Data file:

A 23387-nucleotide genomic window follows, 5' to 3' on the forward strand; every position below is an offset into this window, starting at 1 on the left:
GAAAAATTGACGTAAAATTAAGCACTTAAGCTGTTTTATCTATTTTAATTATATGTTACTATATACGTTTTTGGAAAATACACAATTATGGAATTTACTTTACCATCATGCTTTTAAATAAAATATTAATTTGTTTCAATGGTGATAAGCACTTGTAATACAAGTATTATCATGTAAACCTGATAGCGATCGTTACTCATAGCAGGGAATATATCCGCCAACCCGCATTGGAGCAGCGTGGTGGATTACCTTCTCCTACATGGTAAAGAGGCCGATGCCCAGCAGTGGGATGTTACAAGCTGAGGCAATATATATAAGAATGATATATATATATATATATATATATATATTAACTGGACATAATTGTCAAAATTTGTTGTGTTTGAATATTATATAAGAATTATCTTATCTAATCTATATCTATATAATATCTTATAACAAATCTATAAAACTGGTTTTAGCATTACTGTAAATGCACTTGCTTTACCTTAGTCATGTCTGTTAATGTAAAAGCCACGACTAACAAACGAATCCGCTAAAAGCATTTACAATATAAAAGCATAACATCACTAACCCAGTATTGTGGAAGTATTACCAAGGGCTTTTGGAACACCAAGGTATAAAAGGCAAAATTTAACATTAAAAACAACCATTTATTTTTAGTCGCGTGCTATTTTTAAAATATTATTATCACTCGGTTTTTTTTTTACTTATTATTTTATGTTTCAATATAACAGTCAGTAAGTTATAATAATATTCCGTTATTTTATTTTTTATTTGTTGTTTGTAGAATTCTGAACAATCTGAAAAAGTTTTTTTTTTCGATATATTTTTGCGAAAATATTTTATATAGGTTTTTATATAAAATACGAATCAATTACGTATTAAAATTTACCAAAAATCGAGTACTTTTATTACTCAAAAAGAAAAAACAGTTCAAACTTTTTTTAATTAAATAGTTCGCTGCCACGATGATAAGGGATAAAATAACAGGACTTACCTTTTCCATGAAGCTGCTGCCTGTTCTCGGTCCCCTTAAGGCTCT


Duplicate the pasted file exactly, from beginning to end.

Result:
A 23387-nucleotide genomic window follows, 5' to 3' on the forward strand; every position below is an offset into this window, starting at 1 on the left:
GAAAAATTGACGTAAAATTAAGCACTTAAGCTGTTTTATCTATTTTAATTATATGTTACTATATACGTTTTTGGAAAATACACAATTATGGAATTTACTTTACCATCATGCTTTTAAATAAAATATTAATTTGTTTCAATGGTGATAAGCACTTGTAATACAAGTATTATCATGTAAACCTGATAGCGATCGTTACTCATAGCAGGGAATATATCCGCCAACCCGCATTGGAGCAGCGTGGTGGATTACCTTCTCCTACATGGTAAAGAGGCCGATGCCCAGCAGTGGGATGTTACAAGCTGAGGCAATATATATAAGAATGATATATATATATATATATATATATATATTAACTGGACATAATTGTCAAAATTTGTTGTGTTTGAATATTATATAAGAATTATCTTATCTAATCTATATCTATATAATATCTTATAACAAATCTATAAAACTGGTTTTAGCATTACTGTAAATGCACTTGCTTTACCTTAGTCATGTCTGTTAATGTAAAAGCCACGACTAACAAACGAATCCGCTAAAAGCATTTACAATATAAAAGCATAACATCACTAACCCAGTATTGTGGAAGTATTACCAAGGGCTTTTGGAACACCAAGGTATAAAAGGCAAAATTTAACATTAAAAACAACCATTTATTTTTAGTCGCGTGCTATTTTTAAAATATTATTATCACTCGGTTTTTTTTTTACTTATTATTTTATGTTTCAATATAACAGTCAGTAAGTTATAATAATATTCCGTTATTTTATTTTTTATTTGTTGTTTGTAGAATTCTGAACAATCTGAAAAAGTTTTTTTTTTCGATATATTTTTGCGAAAATATTTTATATAGGTTTTTATATAAAATACGAATCAATTACGTATTAAAATTTACCAAAAATCGAGTACTTTTATTACTCAAAAAGAAAAAACAGTTCAAACTTTTTTTAATTAAATAGTTCGCTGCCACGATGATAAGGGATAAAATAACAGGACTTACCTTTTCCATGAAGCTGCTGCCTGTTCTCGGTCCCCTTAAGGCTCT